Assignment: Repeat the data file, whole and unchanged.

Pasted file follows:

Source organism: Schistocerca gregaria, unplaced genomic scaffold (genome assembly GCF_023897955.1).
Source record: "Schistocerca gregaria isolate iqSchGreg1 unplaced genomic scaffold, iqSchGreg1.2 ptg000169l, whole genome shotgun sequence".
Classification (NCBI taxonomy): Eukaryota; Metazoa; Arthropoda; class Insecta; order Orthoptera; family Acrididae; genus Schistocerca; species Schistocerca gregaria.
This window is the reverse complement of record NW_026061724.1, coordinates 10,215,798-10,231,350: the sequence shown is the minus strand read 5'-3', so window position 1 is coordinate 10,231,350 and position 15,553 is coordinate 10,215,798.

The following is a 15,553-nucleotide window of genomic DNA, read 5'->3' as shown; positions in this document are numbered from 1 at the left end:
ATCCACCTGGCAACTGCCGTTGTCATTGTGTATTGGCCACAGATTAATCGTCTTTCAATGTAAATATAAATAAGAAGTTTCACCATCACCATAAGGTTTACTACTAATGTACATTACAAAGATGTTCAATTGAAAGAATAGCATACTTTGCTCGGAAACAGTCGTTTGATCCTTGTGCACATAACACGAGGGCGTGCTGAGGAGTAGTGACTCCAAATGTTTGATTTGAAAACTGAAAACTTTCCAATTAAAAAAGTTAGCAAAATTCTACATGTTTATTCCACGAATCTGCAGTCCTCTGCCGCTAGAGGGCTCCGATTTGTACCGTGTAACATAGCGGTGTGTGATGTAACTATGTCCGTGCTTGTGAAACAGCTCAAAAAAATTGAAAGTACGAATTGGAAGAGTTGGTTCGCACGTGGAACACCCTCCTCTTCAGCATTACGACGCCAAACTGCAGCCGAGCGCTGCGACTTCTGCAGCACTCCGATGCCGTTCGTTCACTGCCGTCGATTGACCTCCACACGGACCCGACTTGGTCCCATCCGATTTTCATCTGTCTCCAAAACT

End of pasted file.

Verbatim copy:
Source organism: Schistocerca gregaria, unplaced genomic scaffold (genome assembly GCF_023897955.1).
Source record: "Schistocerca gregaria isolate iqSchGreg1 unplaced genomic scaffold, iqSchGreg1.2 ptg000169l, whole genome shotgun sequence".
Classification (NCBI taxonomy): Eukaryota; Metazoa; Arthropoda; class Insecta; order Orthoptera; family Acrididae; genus Schistocerca; species Schistocerca gregaria.
This window is the reverse complement of record NW_026061724.1, coordinates 10,215,798-10,231,350: the sequence shown is the minus strand read 5'-3', so window position 1 is coordinate 10,231,350 and position 15,553 is coordinate 10,215,798.

The following is a 15,553-nucleotide window of genomic DNA, read 5'->3' as shown; positions in this document are numbered from 1 at the left end:
ATCCACCTGGCAACTGCCGTTGTCATTGTGTATTGGCCACAGATTAATCGTCTTTCAATGTAAATATAAATAAGAAGTTTCACCATCACCATAAGGTTTACTACTAATGTACATTACAAAGATGTTCAATTGAAAGAATAGCATACTTTGCTCGGAAACAGTCGTTTGATCCTTGTGCACATAACACGAGGGCGTGCTGAGGAGTAGTGACTCCAAATGTTTGATTTGAAAACTGAAAACTTTCCAATTAAAAAAGTTAGCAAAATTCTACATGTTTATTCCACGAATCTGCAGTCCTCTGCCGCTAGAGGGCTCCGATTTGTACCGTGTAACATAGCGGTGTGTGATGTAACTATGTCCGTGCTTGTGAAACAGCTCAAAAAAATTGAAAGTACGAATTGGAAGAGTTGGTTCGCACGTGGAACACCCTCCTCTTCAGCATTACGACGCCAAACTGCAGCCGAGCGCTGCGACTTCTGCAGCACTCCGATGCCGTTCGTTCACTGCCGTCGATTGACCTCCACACGGACCCGACTTGGTCCCATCCGATTTTCATCTGTCTCCAAAACT